Making it in academia: Before and after you apply

Contributor Anthea Lacchia The pursuit of science makes for an attractive career, but academic positions are hard to come by. What will really set your application apart? During the Boston NatureJobs Career Expo 2015, Esther Bullitt (Boston University School of Medicine), Rich Gurney (Simmons College), Vanja Klepac-Ceraj (Wellesley College), and Kim McCall (Boston University), shared their insights into how to get an academic job and how to keep it.

the Guardian
Beware the perils of postgrad research

You may love the time and freedom to explore your subject in depth - but dangers abound when you leave the safety of the timetable


Wonderlabs podcast
Geology, fossils & outreach

I was delighted to be a guest on the Wonderlabs podcast. In this episode we get into the importance of molluscs as an index and keystone species, the giant insects and trees of the Carboniferous period, and revisit the story of revered fossilist and glass ceiling smasher Mary Anning.

Imperial College Radio and Irish Centre for Research in Applied Geosciences
Seeing further: Poetry and Geology

What can we learn about the Earth from landscape poetry? Join Dr Anthea Lacchia and geologists from iCRAG, along with Prof. Mike Stephenson of the British Geological Survey as we explore the geology of Dingle peninsula through the medium of poetry. Produced and presented by Dr Anthea Lacchia

iCRAGorama Podcast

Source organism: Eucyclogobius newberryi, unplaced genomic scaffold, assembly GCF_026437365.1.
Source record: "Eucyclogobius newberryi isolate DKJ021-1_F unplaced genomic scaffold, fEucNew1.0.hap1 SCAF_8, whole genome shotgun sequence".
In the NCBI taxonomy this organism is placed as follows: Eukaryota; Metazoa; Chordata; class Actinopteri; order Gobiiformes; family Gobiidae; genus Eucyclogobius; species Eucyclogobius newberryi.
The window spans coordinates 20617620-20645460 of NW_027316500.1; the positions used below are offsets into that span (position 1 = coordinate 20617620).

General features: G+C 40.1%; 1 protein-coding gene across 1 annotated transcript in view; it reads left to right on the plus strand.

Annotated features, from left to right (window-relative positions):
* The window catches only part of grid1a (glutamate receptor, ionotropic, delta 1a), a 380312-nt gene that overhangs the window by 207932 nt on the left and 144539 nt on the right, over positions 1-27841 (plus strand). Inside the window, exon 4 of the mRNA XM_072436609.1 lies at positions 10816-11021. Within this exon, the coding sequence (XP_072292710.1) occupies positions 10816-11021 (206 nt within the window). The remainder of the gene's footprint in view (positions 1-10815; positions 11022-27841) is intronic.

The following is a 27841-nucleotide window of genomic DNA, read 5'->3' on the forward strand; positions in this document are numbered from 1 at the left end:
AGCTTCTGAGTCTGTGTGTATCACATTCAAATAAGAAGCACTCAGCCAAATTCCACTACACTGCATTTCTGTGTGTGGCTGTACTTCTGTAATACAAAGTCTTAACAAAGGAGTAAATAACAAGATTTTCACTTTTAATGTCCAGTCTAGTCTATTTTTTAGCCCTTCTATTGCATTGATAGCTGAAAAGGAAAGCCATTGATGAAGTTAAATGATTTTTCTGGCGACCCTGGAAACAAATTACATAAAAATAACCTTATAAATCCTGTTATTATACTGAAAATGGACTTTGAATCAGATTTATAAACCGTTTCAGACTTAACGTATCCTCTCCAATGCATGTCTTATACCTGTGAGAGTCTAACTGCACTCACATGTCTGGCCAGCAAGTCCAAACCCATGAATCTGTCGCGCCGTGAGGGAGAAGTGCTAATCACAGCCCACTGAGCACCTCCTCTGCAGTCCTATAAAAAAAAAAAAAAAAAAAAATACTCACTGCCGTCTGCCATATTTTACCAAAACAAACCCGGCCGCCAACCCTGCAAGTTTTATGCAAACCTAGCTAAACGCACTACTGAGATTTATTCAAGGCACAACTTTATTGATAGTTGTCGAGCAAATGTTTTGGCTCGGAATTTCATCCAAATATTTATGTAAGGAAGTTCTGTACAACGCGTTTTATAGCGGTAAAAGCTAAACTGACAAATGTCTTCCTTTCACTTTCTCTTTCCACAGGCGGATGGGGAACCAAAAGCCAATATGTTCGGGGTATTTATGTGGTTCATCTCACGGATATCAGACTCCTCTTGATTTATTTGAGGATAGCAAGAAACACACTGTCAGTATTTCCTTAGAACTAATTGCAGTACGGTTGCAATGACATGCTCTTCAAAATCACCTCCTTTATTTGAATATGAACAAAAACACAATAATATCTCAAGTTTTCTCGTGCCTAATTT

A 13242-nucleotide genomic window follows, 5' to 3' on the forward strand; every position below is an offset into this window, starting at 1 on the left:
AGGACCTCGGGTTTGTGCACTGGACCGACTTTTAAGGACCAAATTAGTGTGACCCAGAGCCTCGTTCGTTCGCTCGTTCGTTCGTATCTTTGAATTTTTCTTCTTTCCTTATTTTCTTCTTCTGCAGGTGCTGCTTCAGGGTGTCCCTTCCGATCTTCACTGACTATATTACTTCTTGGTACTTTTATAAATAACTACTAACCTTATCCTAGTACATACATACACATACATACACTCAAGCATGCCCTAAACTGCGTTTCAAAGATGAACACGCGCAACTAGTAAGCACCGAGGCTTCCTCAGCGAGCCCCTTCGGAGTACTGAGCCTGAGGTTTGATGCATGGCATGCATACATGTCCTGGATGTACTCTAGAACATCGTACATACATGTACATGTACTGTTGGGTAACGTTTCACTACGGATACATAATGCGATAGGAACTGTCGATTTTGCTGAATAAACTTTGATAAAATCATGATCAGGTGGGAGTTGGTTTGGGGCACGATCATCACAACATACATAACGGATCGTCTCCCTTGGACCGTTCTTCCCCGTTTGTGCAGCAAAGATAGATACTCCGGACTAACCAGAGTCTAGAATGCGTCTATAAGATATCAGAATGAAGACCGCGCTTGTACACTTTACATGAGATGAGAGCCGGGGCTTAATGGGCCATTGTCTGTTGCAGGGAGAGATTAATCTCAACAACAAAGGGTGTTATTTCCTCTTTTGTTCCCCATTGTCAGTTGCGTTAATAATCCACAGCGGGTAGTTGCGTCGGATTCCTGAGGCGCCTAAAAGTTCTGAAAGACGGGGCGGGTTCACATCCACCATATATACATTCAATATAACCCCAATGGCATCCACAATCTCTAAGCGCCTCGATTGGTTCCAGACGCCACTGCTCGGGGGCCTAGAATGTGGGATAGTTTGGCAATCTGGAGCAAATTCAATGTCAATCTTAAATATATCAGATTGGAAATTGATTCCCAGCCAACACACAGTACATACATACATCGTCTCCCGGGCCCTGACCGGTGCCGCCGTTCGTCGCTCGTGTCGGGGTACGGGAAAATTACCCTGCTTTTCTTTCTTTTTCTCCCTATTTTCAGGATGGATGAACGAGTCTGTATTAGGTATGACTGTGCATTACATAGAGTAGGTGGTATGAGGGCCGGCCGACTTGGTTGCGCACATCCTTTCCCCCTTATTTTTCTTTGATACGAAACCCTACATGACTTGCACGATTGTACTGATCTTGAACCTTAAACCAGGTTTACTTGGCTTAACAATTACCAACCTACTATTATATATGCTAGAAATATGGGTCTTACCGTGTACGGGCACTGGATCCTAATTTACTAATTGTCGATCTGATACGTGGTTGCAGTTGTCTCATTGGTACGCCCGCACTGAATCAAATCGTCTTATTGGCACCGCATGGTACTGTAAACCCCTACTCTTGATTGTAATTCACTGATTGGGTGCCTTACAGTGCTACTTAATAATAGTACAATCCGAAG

Interview with Dr Niamh Shaw, artist and science communicator

Dr Niamh Shaw is an artist and performer with a UCD engineering background, who has lead science communication workshops in iCRAG among other things. Her main life goal: to go to space and tell her story from an artist's point of view. In this Science Week special, Niamh shares her experience of getting as close as it gets to being in space and tells us how to find the confidence to pursue our childhood dreams. Presented and produced by Anthea Lacchia and Ben Couvin

Science Features

10 top tips for getting into science communication

By Anthea Lacchia (@AntheaLacchia), Press Officer at Nature As Richard Dawkins reminds us in 'Unweaving the Rainbow', understanding the origin of the colours of the rainbow does not take away from its beauty or the awe it inspires. Communicating science as a career is all about inspiring those moments of wonder, from the eye-widening and jaw-dropping [...]

Earth Science Ireland
Myth and science

Science is your answer, says the Delphic Oracle

The Geological Society of London - Resourcing a sustainable future

We must resource present and future generations sustainably. But how? Jen Roberts and Anthea Lacchia report on an international summer school that is building a global community to bridge disciplines and sectors, and tackle sustainable resource extraction Roberts, J. & Lacchia, A., Resourcing a sustainable future.

The ReSToRE summer school on the sustainable development of Earth resources: reflecting back

How can we source and use Earth resources in an ethical and responsible way? And how can we bring different actors and communities together to achieve sustainable resource development? These are just some of the questions that early career researchers from around the world came together to discuss during the inaugural Researching Social Theories, Resources, and the Environment International Summer School, held at the University College Dublin last month.